about 0.01 weight percent to about 10 weight percent poly(ethylene oxide);
about 0.5 weight percent to about 5 weight percent latex emulsion;
about 0.5 weight percent to about 5 weight percent latex powder; and
about 0.1 weight percent to about 8 weight percent cellulose ether.
27. The composition of claim 26, having a density of about 4 pounds per gallon to about 8 pounds per gallon.
28. The composition of claim 26, having a density of about 4.8 pounds per gallon.
29. A joint compound consisting essentially of:
about 45.2 weight percent water;
about 0.16 weight percent preservatives;
about 29.0 weight percent calcium carbonate;
about 4.52 weight percent mica;
about 4.52 weight percent talc;
about 9.49 weight percent perlite;
about 0.11 weight percent poly(ethylene oxide);
about 0.06 weight percent polyether siloxane copolymer;
about 3.01 weight percent latex emulsion;
about 1.13 weight percent latex powder; and
about 0.9 weight percent cellulose ether.
30. The composition of claim 29, having a density of about 4 pounds per gallon to about 8 pounds per gallon.
31. The composition of claim 29, having a density of about 4.8 pounds per gallon.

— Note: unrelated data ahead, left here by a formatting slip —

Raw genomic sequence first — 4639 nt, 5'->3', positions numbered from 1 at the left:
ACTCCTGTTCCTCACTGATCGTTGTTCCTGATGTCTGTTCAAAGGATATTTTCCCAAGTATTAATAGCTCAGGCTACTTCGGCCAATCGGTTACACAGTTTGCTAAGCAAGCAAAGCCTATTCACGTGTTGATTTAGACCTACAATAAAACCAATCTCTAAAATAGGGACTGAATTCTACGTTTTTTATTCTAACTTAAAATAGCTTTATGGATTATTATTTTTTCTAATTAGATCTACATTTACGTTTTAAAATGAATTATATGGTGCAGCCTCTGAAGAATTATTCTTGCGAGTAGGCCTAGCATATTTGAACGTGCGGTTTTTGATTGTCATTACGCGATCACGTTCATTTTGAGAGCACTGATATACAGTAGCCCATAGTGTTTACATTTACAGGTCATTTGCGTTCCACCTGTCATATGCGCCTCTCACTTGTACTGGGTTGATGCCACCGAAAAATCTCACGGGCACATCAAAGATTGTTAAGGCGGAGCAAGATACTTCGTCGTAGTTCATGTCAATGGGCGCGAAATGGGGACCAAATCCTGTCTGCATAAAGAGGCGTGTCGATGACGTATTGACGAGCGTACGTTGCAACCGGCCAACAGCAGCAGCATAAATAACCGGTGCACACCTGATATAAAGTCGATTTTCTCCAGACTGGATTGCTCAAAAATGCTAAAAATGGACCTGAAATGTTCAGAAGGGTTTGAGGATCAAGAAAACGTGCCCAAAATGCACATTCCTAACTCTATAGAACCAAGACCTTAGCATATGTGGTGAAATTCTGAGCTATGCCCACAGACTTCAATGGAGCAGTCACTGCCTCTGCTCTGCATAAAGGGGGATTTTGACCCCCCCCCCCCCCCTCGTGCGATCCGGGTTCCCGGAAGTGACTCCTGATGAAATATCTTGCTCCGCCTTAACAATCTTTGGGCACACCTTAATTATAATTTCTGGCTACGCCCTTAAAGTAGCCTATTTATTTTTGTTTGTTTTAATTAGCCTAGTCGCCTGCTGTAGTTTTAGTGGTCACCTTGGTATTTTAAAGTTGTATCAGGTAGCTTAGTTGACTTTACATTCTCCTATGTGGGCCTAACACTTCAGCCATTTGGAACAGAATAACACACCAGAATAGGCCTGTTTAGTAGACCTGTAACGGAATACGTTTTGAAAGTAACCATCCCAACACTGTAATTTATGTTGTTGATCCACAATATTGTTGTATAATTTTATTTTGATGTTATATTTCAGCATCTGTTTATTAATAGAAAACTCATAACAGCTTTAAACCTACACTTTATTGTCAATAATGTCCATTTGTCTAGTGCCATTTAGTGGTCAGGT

Description
BACKGROUND OF INVENTION

[0001] 1. Field of the Invention

[0002] The invention relates to joint compounds useful for filling and coating the joints between adjacent panels of wallboards. More specifically, it relates to reduced density joint compounds containing one or more rheology modification agents and one or more agents that produce stable air pockets.

[0003] 2. Description of Related Art

[0004] Interior walls in residential and commercial properties are commonly constructed using inorganic wallboard panels or sheets such as gypsum wallboard (sometimes referred to as “wallboard” or “drywall”). Wallboards are usually prepared by enclosing a core of an aqueous slurry of gypsum and other additives between two sheets of paper. After the gypsum slurry has set and dried, the sheet is cut into standard industry sizes.